While the CCPA only covers selling of personal information, the CPRA includes sharing data. The regulation also expands or modifies consumers’ existing rights, and there are several new ones: the right to correction, to have inaccurate data collected about them be corrected, the right to limit use of data categorized as sensitive personal information, the right to request information about automated decision-making and likely outcomes of use of such processes, and the right to opt out of the use of automated decision-making technology with regards to their personal information. Learn more about CPRA and its scope.
If your business meets any of the CCPA/CPRA compliance thresholds, you are liable for whatever personal information you collect on California residents via your website’s cookies, if the information is sold or shared. Consumers can request disclosure of their personal information collected on your website in the past 12 months, as well as request that you correct or delete this data.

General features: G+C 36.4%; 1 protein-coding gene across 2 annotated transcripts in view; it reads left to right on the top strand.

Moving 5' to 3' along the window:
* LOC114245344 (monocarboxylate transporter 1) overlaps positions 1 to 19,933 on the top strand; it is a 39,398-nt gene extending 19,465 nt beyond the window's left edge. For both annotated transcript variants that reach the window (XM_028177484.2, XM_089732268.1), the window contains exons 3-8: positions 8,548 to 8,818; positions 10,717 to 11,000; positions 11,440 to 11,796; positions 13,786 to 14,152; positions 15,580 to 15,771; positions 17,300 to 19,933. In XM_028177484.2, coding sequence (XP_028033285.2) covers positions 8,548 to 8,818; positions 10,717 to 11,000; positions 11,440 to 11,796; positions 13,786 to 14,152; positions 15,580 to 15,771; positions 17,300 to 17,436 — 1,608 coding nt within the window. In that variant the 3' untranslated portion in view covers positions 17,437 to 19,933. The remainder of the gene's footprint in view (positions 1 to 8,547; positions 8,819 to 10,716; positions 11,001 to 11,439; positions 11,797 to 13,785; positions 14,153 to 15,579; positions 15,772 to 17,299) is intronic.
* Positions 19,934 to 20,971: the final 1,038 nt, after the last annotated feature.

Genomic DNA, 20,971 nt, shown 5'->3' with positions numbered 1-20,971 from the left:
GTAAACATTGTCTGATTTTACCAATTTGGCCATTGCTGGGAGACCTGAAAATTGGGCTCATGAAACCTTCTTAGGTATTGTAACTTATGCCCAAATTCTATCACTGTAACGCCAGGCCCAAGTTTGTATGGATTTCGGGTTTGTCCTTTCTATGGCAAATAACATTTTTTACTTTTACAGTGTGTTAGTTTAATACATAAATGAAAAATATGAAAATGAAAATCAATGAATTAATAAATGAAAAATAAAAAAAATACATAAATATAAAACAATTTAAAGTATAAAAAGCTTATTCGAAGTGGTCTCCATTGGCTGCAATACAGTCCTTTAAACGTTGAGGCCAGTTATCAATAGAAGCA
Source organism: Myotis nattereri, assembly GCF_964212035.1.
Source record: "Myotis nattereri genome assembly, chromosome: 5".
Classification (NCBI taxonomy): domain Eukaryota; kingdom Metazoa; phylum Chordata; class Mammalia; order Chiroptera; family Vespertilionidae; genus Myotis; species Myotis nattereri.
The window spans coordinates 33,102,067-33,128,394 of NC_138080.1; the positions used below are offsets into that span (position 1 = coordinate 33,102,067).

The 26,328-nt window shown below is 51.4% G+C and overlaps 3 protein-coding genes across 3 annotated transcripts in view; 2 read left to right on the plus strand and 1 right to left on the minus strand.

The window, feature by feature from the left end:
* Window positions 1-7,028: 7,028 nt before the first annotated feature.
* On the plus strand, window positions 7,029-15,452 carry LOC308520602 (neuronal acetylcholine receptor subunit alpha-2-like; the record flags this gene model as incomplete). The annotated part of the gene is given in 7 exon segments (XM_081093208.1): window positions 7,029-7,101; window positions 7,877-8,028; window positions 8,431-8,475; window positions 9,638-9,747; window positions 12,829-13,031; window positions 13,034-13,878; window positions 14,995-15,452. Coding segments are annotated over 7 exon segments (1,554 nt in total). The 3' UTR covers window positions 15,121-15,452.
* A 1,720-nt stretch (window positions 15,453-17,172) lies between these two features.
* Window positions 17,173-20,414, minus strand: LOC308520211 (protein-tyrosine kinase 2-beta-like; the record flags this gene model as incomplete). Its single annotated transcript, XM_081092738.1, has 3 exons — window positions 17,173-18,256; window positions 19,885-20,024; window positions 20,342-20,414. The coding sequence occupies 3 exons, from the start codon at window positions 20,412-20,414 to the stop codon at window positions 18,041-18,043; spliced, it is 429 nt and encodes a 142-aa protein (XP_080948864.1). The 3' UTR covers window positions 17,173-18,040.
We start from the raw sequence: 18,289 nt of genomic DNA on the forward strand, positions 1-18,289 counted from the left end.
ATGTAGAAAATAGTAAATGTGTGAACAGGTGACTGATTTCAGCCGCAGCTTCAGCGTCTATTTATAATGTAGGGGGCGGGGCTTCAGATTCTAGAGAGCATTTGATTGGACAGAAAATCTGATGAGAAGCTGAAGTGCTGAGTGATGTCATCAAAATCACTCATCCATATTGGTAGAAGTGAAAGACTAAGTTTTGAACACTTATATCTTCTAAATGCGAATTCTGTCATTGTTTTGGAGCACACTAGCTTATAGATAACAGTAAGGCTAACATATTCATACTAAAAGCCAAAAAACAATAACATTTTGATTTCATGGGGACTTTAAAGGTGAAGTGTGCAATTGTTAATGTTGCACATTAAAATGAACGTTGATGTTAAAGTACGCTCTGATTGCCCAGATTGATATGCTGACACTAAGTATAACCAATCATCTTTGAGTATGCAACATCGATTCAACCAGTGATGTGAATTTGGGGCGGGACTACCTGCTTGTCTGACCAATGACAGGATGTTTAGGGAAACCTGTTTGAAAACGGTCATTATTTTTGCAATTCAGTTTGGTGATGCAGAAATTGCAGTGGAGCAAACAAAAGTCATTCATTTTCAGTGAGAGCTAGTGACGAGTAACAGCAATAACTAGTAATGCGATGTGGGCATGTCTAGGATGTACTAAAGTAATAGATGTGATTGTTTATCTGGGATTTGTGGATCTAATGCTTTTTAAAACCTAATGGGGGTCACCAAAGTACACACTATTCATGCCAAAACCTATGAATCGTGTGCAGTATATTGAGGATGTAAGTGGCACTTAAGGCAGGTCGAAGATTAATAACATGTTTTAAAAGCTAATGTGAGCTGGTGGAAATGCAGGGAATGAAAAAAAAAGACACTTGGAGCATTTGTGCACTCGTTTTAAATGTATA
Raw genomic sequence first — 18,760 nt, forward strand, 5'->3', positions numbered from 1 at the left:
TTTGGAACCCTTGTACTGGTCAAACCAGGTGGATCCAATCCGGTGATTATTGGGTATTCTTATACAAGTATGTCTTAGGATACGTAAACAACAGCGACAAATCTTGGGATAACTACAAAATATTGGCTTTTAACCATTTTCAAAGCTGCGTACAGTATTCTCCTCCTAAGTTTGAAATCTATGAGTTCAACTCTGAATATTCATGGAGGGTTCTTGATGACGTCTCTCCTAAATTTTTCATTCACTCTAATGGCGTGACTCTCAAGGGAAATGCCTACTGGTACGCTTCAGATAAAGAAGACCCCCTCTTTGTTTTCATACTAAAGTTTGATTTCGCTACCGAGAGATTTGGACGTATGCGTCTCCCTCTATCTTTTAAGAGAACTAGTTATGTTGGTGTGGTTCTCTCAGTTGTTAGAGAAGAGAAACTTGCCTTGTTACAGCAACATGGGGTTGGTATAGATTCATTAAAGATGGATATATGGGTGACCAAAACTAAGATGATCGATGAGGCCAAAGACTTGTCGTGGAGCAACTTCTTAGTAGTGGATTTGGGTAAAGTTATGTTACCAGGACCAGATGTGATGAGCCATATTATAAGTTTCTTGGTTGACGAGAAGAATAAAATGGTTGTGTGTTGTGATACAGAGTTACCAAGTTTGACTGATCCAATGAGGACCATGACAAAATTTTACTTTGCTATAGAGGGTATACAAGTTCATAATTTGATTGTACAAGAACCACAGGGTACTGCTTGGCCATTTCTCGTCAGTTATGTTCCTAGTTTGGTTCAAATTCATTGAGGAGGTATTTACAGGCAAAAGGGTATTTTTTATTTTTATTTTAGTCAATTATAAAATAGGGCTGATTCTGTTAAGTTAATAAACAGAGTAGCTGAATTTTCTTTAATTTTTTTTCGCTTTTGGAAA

You must therefore know what data your website collects, how it’s collected, for what purpose, and with whom (third parties) it shares this data.
Our Consent Management Platform (CMP) helps ensure compliance with the European GDPR and ePrivacy Directive, the CCPA and CPRA, and other regulations.
The CMP technology deep-scans your website to uncover all cookies and similar trackers, then automatically controls them so you and your end users know what personal information is collected and what third parties it is shared with, if users consent to that.
We also enable CCPA and CPRA compliance for businesses by implementing the required Do Not Sell Or Share My Personal Information link with the cookie declaration generated by the scanner, as well as offering opt-in banners needed for the consent of minors under age 16.